The upshot is… the pandemic is nothing new and usually starts from a zoonosis (I learnt that word today) which means an infectious pathogen that has transferred from animals (usually vertebrates) to humans. This has arisen from the domestication of animals and has been the cause of Ebola, COVID 19, Spanish Flu (when It combines with a human strain). To be honest we could write a whole article just on the history, but you get the gist.
From recent pandemics/epidemics we have learnt that viruses can be passed via three routes.
-Air (AC, Ventilation)
-Surfaces (metal, etc)
-Water – (clean, filtered water?)
Just think of your innocuous cruise liner, how an illness can get out of control via these three elements onboard. Also poorly designed hospitals with bad ventilation and an abundance of metal surfaces? Overcrowded waiting, holding areas, also an issue. What if we could reduce this by thoughtful design?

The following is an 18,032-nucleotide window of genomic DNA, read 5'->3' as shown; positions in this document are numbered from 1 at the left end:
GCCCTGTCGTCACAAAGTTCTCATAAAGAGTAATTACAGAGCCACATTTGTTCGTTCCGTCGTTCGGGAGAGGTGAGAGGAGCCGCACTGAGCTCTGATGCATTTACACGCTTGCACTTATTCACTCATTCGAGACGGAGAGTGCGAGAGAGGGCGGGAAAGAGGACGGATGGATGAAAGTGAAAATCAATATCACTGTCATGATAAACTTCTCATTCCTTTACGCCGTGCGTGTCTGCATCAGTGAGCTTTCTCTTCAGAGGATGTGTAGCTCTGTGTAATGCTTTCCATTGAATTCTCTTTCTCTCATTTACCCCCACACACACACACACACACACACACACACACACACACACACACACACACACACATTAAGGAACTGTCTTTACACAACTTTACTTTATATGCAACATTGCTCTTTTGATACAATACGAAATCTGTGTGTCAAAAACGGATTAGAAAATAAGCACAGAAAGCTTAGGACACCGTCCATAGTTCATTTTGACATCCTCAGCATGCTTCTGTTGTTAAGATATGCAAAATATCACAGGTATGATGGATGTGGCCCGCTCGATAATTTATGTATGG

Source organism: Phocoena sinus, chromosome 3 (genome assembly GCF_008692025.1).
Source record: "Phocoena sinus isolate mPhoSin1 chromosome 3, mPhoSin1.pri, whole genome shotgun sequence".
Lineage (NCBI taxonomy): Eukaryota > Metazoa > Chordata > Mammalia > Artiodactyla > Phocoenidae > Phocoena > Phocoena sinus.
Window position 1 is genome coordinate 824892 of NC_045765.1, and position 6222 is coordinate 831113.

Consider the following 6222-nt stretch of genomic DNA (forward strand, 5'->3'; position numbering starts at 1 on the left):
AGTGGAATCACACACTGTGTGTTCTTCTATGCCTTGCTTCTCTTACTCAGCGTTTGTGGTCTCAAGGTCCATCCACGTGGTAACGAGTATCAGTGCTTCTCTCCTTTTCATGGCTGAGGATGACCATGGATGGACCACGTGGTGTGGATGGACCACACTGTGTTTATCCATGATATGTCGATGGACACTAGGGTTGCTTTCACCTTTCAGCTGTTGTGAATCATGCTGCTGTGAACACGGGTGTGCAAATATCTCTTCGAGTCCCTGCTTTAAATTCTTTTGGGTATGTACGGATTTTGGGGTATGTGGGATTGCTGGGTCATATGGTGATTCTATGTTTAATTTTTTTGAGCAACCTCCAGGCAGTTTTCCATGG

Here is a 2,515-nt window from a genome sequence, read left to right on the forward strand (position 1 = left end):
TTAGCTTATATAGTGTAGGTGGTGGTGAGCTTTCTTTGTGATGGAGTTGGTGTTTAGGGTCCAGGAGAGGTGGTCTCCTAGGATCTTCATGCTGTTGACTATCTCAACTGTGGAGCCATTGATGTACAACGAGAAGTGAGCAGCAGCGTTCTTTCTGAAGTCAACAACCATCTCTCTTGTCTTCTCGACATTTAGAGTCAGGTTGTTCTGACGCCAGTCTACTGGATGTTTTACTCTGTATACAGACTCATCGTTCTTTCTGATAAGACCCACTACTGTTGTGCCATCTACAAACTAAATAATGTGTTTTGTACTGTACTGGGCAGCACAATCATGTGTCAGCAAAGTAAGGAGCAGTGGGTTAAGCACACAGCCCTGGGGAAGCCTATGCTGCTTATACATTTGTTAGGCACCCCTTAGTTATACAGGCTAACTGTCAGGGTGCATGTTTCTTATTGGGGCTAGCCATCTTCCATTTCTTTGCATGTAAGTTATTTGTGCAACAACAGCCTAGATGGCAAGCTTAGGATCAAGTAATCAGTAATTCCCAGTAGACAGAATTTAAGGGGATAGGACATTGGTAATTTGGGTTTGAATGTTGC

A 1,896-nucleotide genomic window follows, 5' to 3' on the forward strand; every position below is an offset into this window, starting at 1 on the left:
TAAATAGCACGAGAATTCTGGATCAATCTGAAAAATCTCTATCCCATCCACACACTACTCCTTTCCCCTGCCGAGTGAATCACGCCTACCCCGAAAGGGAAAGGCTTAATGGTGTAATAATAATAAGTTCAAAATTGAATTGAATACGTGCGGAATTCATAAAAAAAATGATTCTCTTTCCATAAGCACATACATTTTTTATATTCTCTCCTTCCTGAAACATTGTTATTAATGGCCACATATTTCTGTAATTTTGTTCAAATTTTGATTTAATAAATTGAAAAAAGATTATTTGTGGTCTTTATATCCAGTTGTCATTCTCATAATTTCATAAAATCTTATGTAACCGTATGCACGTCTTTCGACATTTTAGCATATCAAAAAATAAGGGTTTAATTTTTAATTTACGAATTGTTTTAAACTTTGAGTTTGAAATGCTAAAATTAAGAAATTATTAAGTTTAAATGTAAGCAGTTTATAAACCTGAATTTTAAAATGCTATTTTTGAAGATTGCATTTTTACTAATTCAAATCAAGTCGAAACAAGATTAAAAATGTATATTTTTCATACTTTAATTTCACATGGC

If spaces can be purposefully designed, they could help in the prevention, treatment and containment of an infectious disease such as COVID 19? It would be a total rethink of public spaces, the gym, sports venues, airports, hospitals and offices, just to name a few.
Remember, this won’t be the first time in history that cities and buildings will be reimagined or redesigned in response to an increased understanding of disease: for example :- London’s reassessed infrastructure – in the wake of the city’s 1954 cholera epidemic, and 19th-century New York’s response to the squalid conditions of tenement housing, both were breeding grounds for death and disease.